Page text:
Guyana to sell world’s 1st eligible carbon credits for use by airlines

…as ART approves 7.1 million TREES Carbon Credits

Guyana was on Wednesday issued with 7.1 million carbon credits dating back to 2021, marking the first-time carbon credits have been issued that can be used by airlines in an effort to meet their carbon emission targets for the 2024-2026 period.
The credits were issued by the Architecture for REDD+ Transactions (ART).
In a statement on Wednesday, it was announced that the credits were issued in recognition of Guyana’s successful efforts to reduce emissions from forest loss and degradation and maintain “one of the world’s most intact tropical forests”.
It marks the first time also that credits were issued which could be used by airlines toward their targets in the 2024-2026 phase of the International Civil Aviation Organisation’s global emission reduction programme – Carbon Offsetting and Reduction Scheme for International Aviation (CORSIA).

ART Executive Director Mary Grady

“As a result of the authorisation and reporting to the [United Nations Framework Convention on Climate Change] UNFCCC, Guyana’s TREES credits are eligible for use by airlines to meet their compliance requirements in the first phase of CORSIA, which began on 1 January 2024. One hundred and twenty-six countries are voluntarily participating in CORSIA’s first phase, covering roughly 80 per cent of annual emissions from the aviation sector.”
“All participating airline operators with annual emissions over 10,000 tonnes of CO2 equivalent of greenhouse gas emissions must monitor and report their emissions, and then purchase carbon credits to offset any remaining emissions that exceed a percentage of their 2019 baseline emissions,” the statement explained.
The statement included comments from ART Executive Director Mary Grady, who noted that the secretariat was pleased to have worked with the People’s Progressive Party/Civic (PPP/C) Government, to reach this milestone.
“ART was established to unlock finance at scale for countries that successfully protect and restore their forests. We are very pleased to have worked with the Government of Guyana to help navigate the Paris Agreement and ICAO processes and achieve the issuance of the first post-2020 CORSIA eligible credits in the market,” Grady said.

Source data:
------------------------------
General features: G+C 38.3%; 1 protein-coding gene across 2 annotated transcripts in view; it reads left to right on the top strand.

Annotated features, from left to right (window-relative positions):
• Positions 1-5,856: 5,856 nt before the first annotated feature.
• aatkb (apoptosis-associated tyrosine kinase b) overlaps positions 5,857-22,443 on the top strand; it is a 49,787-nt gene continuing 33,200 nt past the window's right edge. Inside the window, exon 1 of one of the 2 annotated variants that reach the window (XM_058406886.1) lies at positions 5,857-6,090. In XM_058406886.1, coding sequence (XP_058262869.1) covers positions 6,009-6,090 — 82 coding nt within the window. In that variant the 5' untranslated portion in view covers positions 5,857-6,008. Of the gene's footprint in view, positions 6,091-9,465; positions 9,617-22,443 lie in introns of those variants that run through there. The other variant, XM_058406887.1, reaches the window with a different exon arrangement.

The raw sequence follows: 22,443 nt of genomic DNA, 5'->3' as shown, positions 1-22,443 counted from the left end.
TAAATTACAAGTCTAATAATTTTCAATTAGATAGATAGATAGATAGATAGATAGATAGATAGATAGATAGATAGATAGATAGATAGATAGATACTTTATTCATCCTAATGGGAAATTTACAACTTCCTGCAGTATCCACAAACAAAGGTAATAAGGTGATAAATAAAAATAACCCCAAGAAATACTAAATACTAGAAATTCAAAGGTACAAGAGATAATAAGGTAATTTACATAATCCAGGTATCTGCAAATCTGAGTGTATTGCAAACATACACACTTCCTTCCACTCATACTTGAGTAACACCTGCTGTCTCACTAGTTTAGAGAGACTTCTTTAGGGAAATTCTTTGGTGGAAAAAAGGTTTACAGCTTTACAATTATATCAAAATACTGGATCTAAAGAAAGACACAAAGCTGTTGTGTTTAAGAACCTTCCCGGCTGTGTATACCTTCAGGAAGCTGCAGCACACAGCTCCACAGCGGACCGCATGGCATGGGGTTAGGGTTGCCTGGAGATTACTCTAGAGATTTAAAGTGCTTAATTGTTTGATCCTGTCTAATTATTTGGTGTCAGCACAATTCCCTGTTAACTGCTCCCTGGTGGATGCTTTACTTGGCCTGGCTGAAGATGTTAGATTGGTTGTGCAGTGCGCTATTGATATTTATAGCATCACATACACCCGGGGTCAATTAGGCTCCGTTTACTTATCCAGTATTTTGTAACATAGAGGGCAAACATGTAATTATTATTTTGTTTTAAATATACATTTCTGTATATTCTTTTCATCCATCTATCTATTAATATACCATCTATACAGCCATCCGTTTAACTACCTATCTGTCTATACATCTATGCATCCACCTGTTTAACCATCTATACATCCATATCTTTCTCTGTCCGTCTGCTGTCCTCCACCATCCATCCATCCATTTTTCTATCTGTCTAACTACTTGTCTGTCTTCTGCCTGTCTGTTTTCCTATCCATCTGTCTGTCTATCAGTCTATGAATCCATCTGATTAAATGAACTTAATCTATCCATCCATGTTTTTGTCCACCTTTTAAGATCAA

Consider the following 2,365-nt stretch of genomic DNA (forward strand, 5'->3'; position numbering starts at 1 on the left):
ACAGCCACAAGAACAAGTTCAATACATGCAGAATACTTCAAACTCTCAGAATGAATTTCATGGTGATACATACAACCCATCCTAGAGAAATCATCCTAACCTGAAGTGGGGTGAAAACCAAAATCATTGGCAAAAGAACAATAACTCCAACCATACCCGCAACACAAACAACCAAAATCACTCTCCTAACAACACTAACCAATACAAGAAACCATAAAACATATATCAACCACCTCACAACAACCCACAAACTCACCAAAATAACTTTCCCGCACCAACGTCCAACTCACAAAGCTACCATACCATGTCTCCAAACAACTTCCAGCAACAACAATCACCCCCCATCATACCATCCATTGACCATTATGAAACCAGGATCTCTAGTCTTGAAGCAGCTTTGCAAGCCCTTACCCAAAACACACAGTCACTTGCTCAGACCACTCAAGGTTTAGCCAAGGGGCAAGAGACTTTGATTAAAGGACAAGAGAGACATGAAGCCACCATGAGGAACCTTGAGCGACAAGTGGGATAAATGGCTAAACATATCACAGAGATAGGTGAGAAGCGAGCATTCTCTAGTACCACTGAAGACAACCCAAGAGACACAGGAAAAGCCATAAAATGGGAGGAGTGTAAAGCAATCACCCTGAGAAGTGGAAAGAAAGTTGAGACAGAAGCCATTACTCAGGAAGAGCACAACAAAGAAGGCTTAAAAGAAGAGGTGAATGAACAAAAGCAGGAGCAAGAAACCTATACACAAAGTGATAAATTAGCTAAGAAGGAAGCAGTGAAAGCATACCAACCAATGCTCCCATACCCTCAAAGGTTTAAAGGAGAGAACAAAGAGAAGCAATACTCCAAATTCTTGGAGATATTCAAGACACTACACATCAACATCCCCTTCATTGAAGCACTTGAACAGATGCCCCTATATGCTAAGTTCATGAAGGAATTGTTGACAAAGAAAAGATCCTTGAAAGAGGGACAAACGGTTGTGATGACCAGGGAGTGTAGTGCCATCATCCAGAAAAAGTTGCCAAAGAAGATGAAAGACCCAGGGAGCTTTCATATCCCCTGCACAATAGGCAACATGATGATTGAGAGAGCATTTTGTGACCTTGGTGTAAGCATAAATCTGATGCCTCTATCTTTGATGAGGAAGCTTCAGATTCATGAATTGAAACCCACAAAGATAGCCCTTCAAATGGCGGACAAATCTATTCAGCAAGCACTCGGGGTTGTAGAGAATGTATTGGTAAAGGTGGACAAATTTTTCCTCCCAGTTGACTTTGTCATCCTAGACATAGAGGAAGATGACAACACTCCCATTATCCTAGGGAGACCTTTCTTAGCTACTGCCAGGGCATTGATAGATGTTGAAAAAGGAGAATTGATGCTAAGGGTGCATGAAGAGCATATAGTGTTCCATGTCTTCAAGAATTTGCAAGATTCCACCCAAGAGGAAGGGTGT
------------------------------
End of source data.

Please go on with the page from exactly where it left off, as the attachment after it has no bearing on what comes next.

Vice President Bharrat Jagdeo was also quoted in the statement assuring future buyers of these carbon credits that they were verified through a rigorous scientific process aimed at ensuring that all social and environmental safeguards were followed.

Vice President Bharrat Jagdeo

“Guyana’s CORSIA-eligible issuance marks the latest milestone in a journey that we began in 2009 when we set out a vision for forging a low-carbon economy in Guyana – while also building a model for the world on how tropical forests can be maintained. The ART-TREES standard, recognised by ICAO, provided the basis to build the bridge needed between forest countries’ work within the United Nations REDD+ framework and Private Sector buyers,” Jagdeo said.

Favourable market
Last year, it was revealed that Guyana has the potential to raise at least US$2.5 billion from its carbon credits over the next 10 years. According to Vice President Jagdeo, in a presentation at COP28, Guyana can raise US$2.5 billion over the next 10 years, by tapping into favourable market upsides.
“We’ve been able to get certified credits, and we’ve sold 30 per cent of those credits for US$750 million at a minimum. And I say at a minimum, because if there is an upside, the credits are traded in secondary markets or if there is any movement in a global market, then we would share 60 per cent of the upside of any increase in prices,” Jagdeo had said.
“So, if we were to sell the remaining 70 per cent of our credits at the same price at which we sold the credits that we recently sold – the 30 per cent, we will raise, over the next 10 years, at a minimum $2.5 billion to come into our country,” he had further explained.
The Vice President had further noted that when one considered the size of Guyana’s forests, “bigger than England and Scotland, but tiny compared to Ghana and the Congo and Brazil and many other countries in the world”, it, therefore, means a scale of financing needed to be raised to outcompete alternate use of the forests.
In 2022, Guyana signed a contract with Hess Corporation which saw the nation earning US$750 million for 30 per cent of its forest. In Guyana’s agreement, a rate of US$15 per tonne of carbon was secured and so far, 15 per cent ($4.7 billion) is allocated towards Amerindian development.
Already, more than 500 projects that run the gamut from tourism to agriculture are currently being pursued utilising the $4.7 billion, which was given to hundreds of Indigenous villages as part of their share of the US$150 million carbon credits sale.
In addition to its rich biodiversity and ecosystem, Guyana’s total forest cover of some 18.4 million hectares stores more than 19.5 gigatonnes of carbon and removes some 154 million tonnes of carbon dioxide from the atmosphere annually. (G3)